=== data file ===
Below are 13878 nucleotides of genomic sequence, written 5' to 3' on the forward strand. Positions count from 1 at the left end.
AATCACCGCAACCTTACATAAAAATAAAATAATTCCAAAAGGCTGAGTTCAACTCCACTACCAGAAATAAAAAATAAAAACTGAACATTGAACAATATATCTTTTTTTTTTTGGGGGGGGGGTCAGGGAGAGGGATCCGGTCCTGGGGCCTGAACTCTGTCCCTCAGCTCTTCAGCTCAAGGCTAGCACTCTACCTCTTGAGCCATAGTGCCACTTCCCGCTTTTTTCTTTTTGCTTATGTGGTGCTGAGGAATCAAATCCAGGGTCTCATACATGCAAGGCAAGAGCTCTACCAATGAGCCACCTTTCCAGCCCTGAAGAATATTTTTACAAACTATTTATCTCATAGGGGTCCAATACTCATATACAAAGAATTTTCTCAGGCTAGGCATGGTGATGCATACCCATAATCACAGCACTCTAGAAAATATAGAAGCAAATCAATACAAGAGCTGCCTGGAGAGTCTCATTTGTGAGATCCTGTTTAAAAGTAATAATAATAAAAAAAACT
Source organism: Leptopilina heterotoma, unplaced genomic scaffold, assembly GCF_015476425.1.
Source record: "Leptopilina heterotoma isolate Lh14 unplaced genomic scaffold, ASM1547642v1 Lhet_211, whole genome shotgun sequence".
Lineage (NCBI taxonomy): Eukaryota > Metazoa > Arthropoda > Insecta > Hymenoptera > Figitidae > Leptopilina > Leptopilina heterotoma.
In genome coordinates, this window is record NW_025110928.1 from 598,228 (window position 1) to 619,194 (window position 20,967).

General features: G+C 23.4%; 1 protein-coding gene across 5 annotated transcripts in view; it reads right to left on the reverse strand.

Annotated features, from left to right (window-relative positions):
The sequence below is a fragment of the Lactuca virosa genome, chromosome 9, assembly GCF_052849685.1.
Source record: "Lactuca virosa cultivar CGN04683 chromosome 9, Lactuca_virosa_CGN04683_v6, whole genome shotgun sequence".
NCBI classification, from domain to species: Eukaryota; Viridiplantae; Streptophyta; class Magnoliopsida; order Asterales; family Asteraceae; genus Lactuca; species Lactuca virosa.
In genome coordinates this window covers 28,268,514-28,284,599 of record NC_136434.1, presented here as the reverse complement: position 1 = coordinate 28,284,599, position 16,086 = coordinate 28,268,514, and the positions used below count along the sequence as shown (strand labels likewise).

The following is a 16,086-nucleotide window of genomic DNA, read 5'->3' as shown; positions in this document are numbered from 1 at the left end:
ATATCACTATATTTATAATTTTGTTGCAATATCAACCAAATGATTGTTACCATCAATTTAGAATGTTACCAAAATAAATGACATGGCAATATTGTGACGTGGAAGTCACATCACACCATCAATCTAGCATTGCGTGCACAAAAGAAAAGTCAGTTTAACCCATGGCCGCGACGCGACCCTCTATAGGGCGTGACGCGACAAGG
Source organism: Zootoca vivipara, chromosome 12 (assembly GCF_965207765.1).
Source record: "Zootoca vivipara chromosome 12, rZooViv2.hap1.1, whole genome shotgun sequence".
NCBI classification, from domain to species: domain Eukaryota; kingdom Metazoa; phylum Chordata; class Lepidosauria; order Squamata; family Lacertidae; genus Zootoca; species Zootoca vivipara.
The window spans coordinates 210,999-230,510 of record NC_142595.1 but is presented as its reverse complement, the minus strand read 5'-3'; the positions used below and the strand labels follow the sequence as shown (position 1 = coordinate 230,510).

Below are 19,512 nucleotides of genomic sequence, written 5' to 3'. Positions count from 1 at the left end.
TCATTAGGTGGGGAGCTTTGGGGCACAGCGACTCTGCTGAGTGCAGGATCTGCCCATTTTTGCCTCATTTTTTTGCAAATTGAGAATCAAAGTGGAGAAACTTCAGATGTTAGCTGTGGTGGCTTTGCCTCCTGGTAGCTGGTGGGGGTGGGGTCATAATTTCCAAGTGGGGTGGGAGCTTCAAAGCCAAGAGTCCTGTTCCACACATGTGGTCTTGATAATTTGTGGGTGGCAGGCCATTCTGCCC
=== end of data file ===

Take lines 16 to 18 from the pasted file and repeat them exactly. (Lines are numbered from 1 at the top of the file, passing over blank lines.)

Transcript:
Source record: "Zootoca vivipara chromosome 12, rZooViv2.hap1.1, whole genome shotgun sequence".
NCBI classification, from domain to species: domain Eukaryota; kingdom Metazoa; phylum Chordata; class Lepidosauria; order Squamata; family Lacertidae; genus Zootoca; species Zootoca vivipara.
The window spans coordinates 210,999-230,510 of record NC_142595.1 but is presented as its reverse complement, the minus strand read 5'-3'; the positions used below and the strand labels follow the sequence as shown (position 1 = coordinate 230,510).